Vaccines against lyme disease: What happened and what lessons can we learn?

Gregory A. Poland

Research output: Contribution to journalArticle

64 Citations (Scopus)

Abstract

This article reviews events that led to the withdrawal of the only vaccine to prevent Lyme disease licensed in the United States. The primary issues that led to the vaccine's withdrawal appear to be a combination of vaccine safety concerns, sparked by a molecular mimicry hypothesis that suggested that the vaccine antigen, outer surface protein A, serves as an autoantigen and hence was arthritogenic; concerns raised by anti-vaccine groups regarding vaccine safety; vaccine cost; a difficult vaccination schedule and the potential need for boosters; class action lawsuits; uncertainty regarding risk of disease; and low public demand. This article reviews lessons learned from these events and proposes that future candidate Lyme disease vaccines are unlikely to be developed, tested, and used within the United States in the near future, thus leaving at-risk populations unprotected.

Original languageEnglish (US)
JournalClinical Infectious Diseases
Volume52
Issue numberSUPPL. 3
DOIs
StatePublished - Feb 1 2011

Fingerprint

Lyme Disease Vaccines
Vaccines
Molecular Mimicry
Combined Vaccines
Safety
Lyme Disease
Autoantigens
Uncertainty
Appointments and Schedules
Vaccination
Antigens
Costs and Cost Analysis

ASJC Scopus subject areas

  • Infectious Diseases
  • Microbiology (medical)

Cite this

Vaccines against lyme disease : What happened and what lessons can we learn? / Poland, Gregory A.

In: Clinical Infectious Diseases, Vol. 52, No. SUPPL. 3, 01.02.2011.

Research output: Contribution to journalArticle

@article{ee7697b9d247422fbf6c5fb395fb1d0a,
title = "Vaccines against lyme disease: What happened and what lessons can we learn?",
abstract = "This article reviews events that led to the withdrawal of the only vaccine to prevent Lyme disease licensed in the United States. The primary issues that led to the vaccine's withdrawal appear to be a combination of vaccine safety concerns, sparked by a molecular mimicry hypothesis that suggested that the vaccine antigen, outer surface protein A, serves as an autoantigen and hence was arthritogenic; concerns raised by anti-vaccine groups regarding vaccine safety; vaccine cost; a difficult vaccination schedule and the potential need for boosters; class action lawsuits; uncertainty regarding risk of disease; and low public demand. This article reviews lessons learned from these events and proposes that future candidate Lyme disease vaccines are unlikely to be developed, tested, and used within the United States in the near future, thus leaving at-risk populations unprotected.",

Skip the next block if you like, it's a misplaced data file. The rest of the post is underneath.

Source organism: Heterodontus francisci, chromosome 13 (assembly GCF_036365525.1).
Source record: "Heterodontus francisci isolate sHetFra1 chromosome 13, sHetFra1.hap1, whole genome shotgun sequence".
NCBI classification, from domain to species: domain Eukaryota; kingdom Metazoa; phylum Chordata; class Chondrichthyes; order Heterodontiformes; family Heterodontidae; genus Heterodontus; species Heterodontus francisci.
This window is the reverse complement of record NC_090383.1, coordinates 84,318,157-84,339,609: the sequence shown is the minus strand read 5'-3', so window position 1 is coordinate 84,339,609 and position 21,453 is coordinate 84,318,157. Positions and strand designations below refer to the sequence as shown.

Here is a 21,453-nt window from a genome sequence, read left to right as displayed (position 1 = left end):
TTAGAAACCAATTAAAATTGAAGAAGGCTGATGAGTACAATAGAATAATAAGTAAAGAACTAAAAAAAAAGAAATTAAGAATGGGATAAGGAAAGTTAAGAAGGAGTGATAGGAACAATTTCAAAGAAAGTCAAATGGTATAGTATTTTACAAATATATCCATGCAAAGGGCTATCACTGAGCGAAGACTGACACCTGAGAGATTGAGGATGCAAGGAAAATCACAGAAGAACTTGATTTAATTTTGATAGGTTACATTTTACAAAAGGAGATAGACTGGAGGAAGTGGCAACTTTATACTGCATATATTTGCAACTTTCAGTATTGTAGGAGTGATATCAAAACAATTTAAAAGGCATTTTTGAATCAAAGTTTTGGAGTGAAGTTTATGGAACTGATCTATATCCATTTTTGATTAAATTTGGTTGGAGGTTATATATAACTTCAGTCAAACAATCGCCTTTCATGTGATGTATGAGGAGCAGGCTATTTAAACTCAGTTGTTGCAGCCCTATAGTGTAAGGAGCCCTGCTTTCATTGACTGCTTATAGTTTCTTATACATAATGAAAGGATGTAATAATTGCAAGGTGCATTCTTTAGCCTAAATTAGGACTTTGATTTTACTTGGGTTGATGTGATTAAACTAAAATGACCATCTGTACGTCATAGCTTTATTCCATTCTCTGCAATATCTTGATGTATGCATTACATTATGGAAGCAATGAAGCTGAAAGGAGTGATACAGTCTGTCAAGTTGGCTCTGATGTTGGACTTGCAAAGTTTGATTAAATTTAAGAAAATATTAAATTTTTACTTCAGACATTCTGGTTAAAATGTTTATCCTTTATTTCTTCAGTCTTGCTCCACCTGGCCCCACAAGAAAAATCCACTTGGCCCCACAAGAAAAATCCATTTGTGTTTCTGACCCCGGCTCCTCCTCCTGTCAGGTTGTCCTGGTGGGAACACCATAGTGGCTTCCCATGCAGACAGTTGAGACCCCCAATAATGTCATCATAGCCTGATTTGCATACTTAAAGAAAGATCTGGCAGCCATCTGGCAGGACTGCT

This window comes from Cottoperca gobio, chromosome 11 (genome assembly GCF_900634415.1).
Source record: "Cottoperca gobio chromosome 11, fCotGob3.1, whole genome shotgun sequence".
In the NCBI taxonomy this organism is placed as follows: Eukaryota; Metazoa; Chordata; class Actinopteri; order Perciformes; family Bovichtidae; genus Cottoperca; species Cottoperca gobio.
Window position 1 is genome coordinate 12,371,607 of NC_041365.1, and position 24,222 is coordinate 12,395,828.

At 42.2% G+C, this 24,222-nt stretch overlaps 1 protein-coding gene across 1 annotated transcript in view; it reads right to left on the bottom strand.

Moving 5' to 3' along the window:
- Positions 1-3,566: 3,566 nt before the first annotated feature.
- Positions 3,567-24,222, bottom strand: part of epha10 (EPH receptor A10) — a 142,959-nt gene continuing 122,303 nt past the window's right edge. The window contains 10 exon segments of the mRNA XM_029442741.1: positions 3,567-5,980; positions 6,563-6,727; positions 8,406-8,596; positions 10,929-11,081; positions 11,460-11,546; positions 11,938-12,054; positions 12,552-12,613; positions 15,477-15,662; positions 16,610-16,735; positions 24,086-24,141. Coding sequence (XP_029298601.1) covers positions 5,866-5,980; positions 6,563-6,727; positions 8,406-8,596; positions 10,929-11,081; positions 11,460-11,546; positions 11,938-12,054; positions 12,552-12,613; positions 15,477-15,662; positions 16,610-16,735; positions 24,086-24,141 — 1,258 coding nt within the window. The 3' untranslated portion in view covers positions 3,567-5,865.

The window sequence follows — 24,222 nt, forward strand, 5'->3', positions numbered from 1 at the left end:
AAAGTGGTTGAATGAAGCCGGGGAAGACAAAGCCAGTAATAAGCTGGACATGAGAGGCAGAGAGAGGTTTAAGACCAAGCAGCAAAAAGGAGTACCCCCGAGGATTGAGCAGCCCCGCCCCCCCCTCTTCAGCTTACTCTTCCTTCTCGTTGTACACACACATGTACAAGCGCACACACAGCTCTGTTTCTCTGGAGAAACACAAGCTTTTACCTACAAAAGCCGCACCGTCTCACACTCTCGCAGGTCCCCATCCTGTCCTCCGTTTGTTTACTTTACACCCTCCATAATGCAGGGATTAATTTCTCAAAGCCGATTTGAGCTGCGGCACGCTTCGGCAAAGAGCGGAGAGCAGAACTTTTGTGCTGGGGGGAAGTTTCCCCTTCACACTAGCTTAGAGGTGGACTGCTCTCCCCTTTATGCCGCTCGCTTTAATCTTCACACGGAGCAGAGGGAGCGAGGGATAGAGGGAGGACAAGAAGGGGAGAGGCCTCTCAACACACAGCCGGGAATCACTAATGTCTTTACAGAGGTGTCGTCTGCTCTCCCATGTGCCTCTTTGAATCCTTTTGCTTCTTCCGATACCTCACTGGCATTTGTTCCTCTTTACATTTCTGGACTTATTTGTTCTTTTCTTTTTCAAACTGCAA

author = "Poland, {Gregory A.}",
year = "2011",
month = "2",
day = "1",
doi = "10.1093/cid/ciq116",
language = "English (US)",
volume = "52",
journal = "Clinical Infectious Diseases",
issn = "1058-4838",
publisher = "Oxford University Press",
number = "SUPPL. 3",

}

TY - JOUR

T1 - Vaccines against lyme disease

T2 - What happened and what lessons can we learn?

AU - Poland, Gregory A.

PY - 2011/2/1

Y1 - 2011/2/1

N2 - This article reviews events that led to the withdrawal of the only vaccine to prevent Lyme disease licensed in the United States. The primary issues that led to the vaccine's withdrawal appear to be a combination of vaccine safety concerns, sparked by a molecular mimicry hypothesis that suggested that the vaccine antigen, outer surface protein A, serves as an autoantigen and hence was arthritogenic; concerns raised by anti-vaccine groups regarding vaccine safety; vaccine cost; a difficult vaccination schedule and the potential need for boosters; class action lawsuits; uncertainty regarding risk of disease; and low public demand. This article reviews lessons learned from these events and proposes that future candidate Lyme disease vaccines are unlikely to be developed, tested, and used within the United States in the near future, thus leaving at-risk populations unprotected.

AB - This article reviews events that led to the withdrawal of the only vaccine to prevent Lyme disease licensed in the United States. The primary issues that led to the vaccine's withdrawal appear to be a combination of vaccine safety concerns, sparked by a molecular mimicry hypothesis that suggested that the vaccine antigen, outer surface protein A, serves as an autoantigen and hence was arthritogenic; concerns raised by anti-vaccine groups regarding vaccine safety; vaccine cost; a difficult vaccination schedule and the potential need for boosters; class action lawsuits; uncertainty regarding risk of disease; and low public demand. This article reviews lessons learned from these events and proposes that future candidate Lyme disease vaccines are unlikely to be developed, tested, and used within the United States in the near future, thus leaving at-risk populations unprotected.

UR - http://www.scopus.com/inward/record.url?scp=79952569307&partnerID=8YFLogxK

UR - http://www.scopus.com/inward/citedby.url?scp=79952569307&partnerID=8YFLogxK

U2 - 10.1093/cid/ciq116

DO - 10.1093/cid/ciq116

M3 - Article

C2 - 21217172

AN - SCOPUS:79952569307

VL - 52

JO - Clinical Infectious Diseases

JF - Clinical Infectious Diseases

SN - 1058-4838

IS - SUPPL. 3

ER -